Citta

Beth, our yoga instructor, took a dry erase marker and wrote a word I’d never seen before on the board: citta.

“Citta. Anyone know what it means?” she asked. She pronounced the word chitta.

I was attending an all-day fertility yoga workshop, and there were about ten of us sitting in a circle. Women began guessing:

love

breath

wisdom

“Um, it’s kind of a negative thing,” Beth hinted.

I made no guesses. I was stumped.

“Citta. Chatter. The stuff that goes on in our heads,” Beth said. “We have so much of it. A lot of it is about how we want things to happen.”

All of us sitting there wanted a baby.

“There are so many miraculous way to have children now,” Beth continued. “Citta closes down those possibilities. And it takes us out of the present moment. Too much citta projects patterns onto our future.”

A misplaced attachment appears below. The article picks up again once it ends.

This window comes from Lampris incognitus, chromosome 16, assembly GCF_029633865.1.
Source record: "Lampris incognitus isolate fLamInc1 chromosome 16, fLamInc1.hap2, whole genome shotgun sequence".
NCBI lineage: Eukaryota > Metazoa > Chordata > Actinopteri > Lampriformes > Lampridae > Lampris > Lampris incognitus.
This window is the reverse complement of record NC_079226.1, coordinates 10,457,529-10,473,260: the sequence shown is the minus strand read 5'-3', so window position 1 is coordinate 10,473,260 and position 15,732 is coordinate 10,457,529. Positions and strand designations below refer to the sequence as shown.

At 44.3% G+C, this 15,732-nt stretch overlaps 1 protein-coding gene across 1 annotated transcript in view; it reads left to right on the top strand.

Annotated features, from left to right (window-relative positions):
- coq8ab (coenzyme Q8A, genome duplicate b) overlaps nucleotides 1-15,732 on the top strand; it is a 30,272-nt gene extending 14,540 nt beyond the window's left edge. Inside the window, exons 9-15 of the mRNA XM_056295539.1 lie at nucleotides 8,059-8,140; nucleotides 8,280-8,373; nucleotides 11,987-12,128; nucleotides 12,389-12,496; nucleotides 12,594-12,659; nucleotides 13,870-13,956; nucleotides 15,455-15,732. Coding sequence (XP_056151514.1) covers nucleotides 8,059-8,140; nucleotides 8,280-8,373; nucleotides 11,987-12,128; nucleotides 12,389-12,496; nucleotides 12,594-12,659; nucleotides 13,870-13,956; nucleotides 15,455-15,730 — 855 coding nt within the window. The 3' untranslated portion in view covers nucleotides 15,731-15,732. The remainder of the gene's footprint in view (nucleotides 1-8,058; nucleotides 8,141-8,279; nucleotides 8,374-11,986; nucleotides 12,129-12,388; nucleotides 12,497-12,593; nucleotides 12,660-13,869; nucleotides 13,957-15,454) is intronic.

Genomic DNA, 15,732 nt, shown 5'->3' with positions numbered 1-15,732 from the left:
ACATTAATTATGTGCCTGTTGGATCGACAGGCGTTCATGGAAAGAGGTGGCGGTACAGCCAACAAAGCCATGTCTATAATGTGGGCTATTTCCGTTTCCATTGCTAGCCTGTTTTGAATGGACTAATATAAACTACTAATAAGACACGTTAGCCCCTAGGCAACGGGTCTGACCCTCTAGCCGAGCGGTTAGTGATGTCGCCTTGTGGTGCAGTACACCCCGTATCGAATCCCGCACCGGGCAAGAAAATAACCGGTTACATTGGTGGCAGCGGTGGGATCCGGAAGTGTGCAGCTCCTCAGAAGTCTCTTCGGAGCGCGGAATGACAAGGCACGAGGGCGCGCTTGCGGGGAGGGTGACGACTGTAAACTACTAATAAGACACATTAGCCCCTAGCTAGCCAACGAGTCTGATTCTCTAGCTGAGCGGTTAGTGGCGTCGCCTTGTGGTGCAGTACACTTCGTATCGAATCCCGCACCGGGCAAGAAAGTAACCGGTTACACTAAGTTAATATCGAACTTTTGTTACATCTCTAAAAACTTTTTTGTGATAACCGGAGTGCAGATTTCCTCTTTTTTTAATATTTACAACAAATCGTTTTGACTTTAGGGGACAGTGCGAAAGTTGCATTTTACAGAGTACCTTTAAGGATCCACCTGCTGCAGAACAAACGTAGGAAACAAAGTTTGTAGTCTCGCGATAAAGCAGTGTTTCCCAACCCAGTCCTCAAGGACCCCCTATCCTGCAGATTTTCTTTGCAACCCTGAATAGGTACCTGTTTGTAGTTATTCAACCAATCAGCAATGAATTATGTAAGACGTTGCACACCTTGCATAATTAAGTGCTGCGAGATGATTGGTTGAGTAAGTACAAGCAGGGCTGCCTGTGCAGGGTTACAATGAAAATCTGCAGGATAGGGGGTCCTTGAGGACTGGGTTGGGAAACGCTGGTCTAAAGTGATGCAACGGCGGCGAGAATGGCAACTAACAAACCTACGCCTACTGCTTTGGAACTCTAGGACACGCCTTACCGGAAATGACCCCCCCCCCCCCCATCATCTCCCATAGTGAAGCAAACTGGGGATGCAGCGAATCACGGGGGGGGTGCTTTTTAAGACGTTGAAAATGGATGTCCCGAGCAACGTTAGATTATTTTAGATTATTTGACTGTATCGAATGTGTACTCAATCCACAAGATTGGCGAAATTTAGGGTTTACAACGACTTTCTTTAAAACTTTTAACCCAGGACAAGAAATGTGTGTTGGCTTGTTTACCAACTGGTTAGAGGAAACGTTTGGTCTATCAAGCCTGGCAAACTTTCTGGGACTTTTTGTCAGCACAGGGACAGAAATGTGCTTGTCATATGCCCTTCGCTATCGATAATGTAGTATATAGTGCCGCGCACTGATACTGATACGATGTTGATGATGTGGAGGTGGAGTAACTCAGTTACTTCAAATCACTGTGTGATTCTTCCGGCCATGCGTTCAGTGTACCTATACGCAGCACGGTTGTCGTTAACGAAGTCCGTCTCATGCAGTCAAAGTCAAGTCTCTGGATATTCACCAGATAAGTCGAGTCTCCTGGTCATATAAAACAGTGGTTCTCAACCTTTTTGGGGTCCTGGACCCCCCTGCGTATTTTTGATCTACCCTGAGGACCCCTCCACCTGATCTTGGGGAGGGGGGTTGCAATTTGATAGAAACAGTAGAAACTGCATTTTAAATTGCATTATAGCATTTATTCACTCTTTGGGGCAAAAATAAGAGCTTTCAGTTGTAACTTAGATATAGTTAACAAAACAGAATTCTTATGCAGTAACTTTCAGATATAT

I felt like she was talking directly to me. The mindless chatter in my brain can be extremely limiting. It goes something like this: I want to have a baby using my egg and my husband’s sperm. I don’t want to use donor eggs or donor sperm. I don’t want to use a surrogate. I don’t want to take fertility drugs. I don’t want to adopt. I want to be pregnant with a biological child within the next year. But I don’t want to have to do too many more holistic treatments because they’re expensive, and on and on and on…

Of course whether to use a donor egg or a surrogate or to adopt are huge emotional decisions — and they deserve mindful consideration — but I knew it was also important to examine what I was thinking and not just let citta clutter up my ability to make good decisions.

Beth encouraged all of us to start observing our citta. The goal was not to turn our negative thoughts into positive thoughts. But simply to become more self-aware. To allow us to let go of the future and be present in the moment.

What is the citta that goes on in your mind? Have you seen your mind shift after recognizing the conditions and limitations you place on yourself?

About Jenny Rough

Jenny Rough is a lawyer-turned-writer. Visit her on the web at www.jennyrough.com